E nga mana
E nga reo
E nga iwi
Tēna kotou katoa
Ka huri ki nga mana whenua o te rohe nei. Tēna koutou.
He mihi hoki ki a tatou kua tau mai nei I raro I te kaupapa o te rā.
No reira tēna koutou katoa
It’s fantastic to have the opportunity to give the opening address for Alzheimers New Zealand’s 2021 conference – Living with dementia: Taking action for a better future.
I would like to acknowledge Alzheimers New Zealand, particularly Clare Hynd and Catherine Hall, for putting together this event.
And I’d like particularly to acknowledge those of you living with dementia, as well as your whānau and carers. Supporting you to live well with dementia is the key reason why we are all here over the next two days. I hope you find the conference inspiring.
The line-up of speakers will, without question, challenge and invoke thoughtful discussion. I also hope it will enable connections across the dementia and health sectors. As has been proven in recent times in New Zealand, we cannot appropriately respond to any health challenge or opportunity in isolation. We must all play our part.
As Associate Minister of Health, dementia is one of my priorities in my delegation for health of older people. And as many of you may know, the Labour Party made a manifesto commitment to support the implementation of the Dementia Mate Wareware Action Plan 2020 to 2025 – the development of which was led by Alzheimers New Zealand, Dementia New Zealand and the New Zealand Dementia Foundation.
So it is a great pleasure to support this conference and its kaupapa. The themes of the conference add value to the kōrero about dementia, and are important if we want to make real improvements to dementia services in the future.
I’d specifically Iike to talk about the theme of acknowledging our diversity.
Our COVID-19 Response
New Zealand’s COVID-19 response has recognised and supported the diverse needs of our population.
Through our vaccination roll out and alert levels, we have prioritised the health and wellbeing of older people – including people with dementia, and immune-compromised people. We have done this because we believe the lives of older people matter.
The success of this is now showing in the numbers of older people who are vaccinated. Our kuia, kaumātua and older people are leading the way. 94 percent of New Zealanders aged over 65 year olds are fully vaccinated. This is something to be celebrated, because it means we are protecting people’s lives.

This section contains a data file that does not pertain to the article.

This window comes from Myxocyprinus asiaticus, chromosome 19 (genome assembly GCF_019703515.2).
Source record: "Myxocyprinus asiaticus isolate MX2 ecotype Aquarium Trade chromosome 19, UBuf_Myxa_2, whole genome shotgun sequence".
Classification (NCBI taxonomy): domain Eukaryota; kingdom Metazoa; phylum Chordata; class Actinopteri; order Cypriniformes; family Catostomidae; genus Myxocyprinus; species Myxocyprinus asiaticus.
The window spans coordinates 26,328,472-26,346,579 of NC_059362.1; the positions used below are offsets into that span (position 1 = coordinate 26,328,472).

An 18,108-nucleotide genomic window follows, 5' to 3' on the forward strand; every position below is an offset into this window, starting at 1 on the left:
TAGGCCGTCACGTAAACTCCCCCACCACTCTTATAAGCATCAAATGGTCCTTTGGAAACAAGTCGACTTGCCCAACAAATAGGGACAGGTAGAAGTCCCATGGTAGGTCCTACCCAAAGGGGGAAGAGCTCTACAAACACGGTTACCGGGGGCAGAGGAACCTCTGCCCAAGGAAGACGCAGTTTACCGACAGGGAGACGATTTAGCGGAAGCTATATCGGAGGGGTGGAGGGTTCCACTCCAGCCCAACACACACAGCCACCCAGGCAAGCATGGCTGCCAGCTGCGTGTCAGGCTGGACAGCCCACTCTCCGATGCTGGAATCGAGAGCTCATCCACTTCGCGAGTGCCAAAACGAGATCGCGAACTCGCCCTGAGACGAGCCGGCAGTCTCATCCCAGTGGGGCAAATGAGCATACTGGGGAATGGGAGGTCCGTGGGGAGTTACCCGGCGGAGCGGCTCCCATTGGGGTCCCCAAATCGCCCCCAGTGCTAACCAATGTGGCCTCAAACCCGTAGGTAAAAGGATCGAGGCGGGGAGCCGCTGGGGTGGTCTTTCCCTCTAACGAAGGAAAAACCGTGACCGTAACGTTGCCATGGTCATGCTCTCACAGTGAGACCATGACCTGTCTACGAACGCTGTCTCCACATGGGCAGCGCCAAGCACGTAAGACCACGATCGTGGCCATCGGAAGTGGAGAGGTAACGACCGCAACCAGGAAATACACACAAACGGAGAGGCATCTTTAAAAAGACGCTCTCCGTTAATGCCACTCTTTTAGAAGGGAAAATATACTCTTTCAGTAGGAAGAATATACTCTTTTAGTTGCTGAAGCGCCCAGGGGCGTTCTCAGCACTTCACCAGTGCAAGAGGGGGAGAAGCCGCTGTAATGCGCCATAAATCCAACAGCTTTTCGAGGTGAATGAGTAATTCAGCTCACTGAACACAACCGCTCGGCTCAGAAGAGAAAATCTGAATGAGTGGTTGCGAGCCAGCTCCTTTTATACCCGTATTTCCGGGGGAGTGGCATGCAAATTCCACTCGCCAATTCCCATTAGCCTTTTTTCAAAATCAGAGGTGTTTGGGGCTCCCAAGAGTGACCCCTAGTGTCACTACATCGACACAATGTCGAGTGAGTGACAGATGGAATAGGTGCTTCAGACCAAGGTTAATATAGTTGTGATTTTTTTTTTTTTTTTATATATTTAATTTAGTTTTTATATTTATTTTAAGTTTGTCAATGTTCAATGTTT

Why are these impressive vaccination rates important for people with dementia? While we know dementia is not exclusively an older people’s condition, the likelihood of developing dementia increases with age.
And we know COVID-19 poses a significant risk to people with dementia. There’s the physical and mental impact of lockdown on them, their carers and whānau – who often take on additional responsibility because fewer formal supports are available when alert level restrictions are in place.
If someone with dementia catches COVID-19, it poses a significantly greater risk to their health and their life. This is a very good reason to continue encouraging younger people to be vaccinated, so we can better protect everyone and reduce the chances of spreading the virus to those who are more vulnerable.
I want to acknowledge the truly impressive support provided by local alzheimers and dementia organisations over the course of the pandemic, particularly when our country – or parts of it – are in alert levels three and four.
I know the COVID-19 lockdowns will have added pressure, through increased demand for information and support.
Your local organisations showed, and continue to show, a huge amount of flexibility and innovation, so people are not left without your valued assistance.
Equity and Diversity amongst people with dementia
Achieving equity is at the core of this Government’s mahi. We are looking to build a national health and disability system that ensures equitable access to healthcare – regardless of who you are, or where you live.
To do this, we need to recognise the diverse make up of our population. The health and disability system must respond to the particular needs of Māori, Pacific peoples, disabled people, and people living rurally – particularly in remote parts of New Zealand.
This means services and supports should reflect the diverse needs of the dementia population and be accessible, appropriate and respectful.
This includes the way they’re provided. The workforce not only needs to be well trained, it also needs to be representative of the communities it cares for.
It needs to understand the cultural and spiritual needs of the person with dementia, and to provide support that matches their values and preferences.